Social Media: Is a Facebook Friend Really A Friend?

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The Florida Supreme Court recently decided a case involving a request to have a judge recuse himself from a lawsuit merely because an attorney for one of the parties was a “Facebook friend.” Resolving a split between Florida appellate circuits, the court determined that Facebook friendship is different than the traditional notion of friendship and that without more, a judge need not disqualify himself or herself from a case solely on the basis of Facebook friendship. The case is Law Offices of Herssein and Herssein, P.A. v. United Services Automobile Association, 43 Fla. L.Weekly, S565b (Fla. 2018).

How many of you have Facebook friends with whom you are either barely acquainted or never met at all? You may have Facebook friends from your childhood, college years and a part of your current life. However, your Facebook friends may include people you either hardly know or have never met. We each have a different definition or standard for whom we refer to as friends in our conversations with others and whom we “friend” on Facebook and we may have different uses for platforms like Facebook. Social media professionals will tell you how effective Facebook advertising is and the importance of “likes” and “friends” for brand promotion.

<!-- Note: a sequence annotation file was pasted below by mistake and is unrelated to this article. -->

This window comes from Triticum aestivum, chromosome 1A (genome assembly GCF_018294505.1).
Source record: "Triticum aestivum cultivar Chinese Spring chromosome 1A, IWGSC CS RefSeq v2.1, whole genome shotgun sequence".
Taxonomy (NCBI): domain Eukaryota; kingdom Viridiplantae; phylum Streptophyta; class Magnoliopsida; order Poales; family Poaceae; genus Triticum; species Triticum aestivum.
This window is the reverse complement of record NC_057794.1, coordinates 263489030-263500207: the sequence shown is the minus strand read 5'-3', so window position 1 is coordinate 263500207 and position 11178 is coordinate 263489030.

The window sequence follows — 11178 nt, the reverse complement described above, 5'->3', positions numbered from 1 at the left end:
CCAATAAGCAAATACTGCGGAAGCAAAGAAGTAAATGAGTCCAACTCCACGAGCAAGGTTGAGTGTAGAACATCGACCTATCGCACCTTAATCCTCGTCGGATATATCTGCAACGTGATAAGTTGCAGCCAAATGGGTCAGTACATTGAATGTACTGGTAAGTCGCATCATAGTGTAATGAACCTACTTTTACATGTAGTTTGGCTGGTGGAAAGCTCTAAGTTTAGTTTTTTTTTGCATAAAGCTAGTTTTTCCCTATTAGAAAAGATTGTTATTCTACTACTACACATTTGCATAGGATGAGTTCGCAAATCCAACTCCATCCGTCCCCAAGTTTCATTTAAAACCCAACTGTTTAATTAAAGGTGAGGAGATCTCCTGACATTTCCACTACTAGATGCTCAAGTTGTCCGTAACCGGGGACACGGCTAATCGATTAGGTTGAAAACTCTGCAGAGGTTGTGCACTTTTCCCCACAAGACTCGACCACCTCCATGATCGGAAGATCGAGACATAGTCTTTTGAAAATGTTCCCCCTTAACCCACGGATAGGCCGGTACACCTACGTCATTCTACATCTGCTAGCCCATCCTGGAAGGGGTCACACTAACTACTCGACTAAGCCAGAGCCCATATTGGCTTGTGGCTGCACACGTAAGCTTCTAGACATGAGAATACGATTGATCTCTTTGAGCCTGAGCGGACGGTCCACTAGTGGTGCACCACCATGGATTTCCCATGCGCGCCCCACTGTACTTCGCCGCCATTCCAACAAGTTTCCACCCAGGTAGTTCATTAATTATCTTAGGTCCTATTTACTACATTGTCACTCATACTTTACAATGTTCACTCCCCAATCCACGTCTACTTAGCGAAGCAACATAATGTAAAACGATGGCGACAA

Either way, the majority of the supreme court justices focused on how social media has evolved, how Facebook has evolved and the nature of what has become a merger of our personal and professional networks in the digital age. To quote the opinion “[It is] no secret that the friend label means less in cyberspace than it does in the neighborhood, or in the workplace, or on the schoolyard, or anywhere else that humans interact.”

Several judges dissented and focused on the appearance of impropriety and the importance of not undermining the confidence in a judge’s ability to be a neutral arbitrator. The issue does not affect the majority of people directly. However, it raises interesting questions about how our definitions of whom we refer to as a “friend” have changed but, more importantly, our respective digital footprints and the potential universe of implications of our social media usage.

As a trial lawyer, I can tell you Facebook can either be a goldmine or nightmare for evidence in civil and commercial disputes. Employers, attorneys, insurance companies and law enforcement use Facebook and other social media platforms like Instagram and Youtube in their investigations. While we are social in nature and expanding our network has benefits, it also has repercussions. In this digital age, potential viruses and hacks aside, thinking about what you click on or post before you do or with whom or what you associate is just as important as looking before you leap.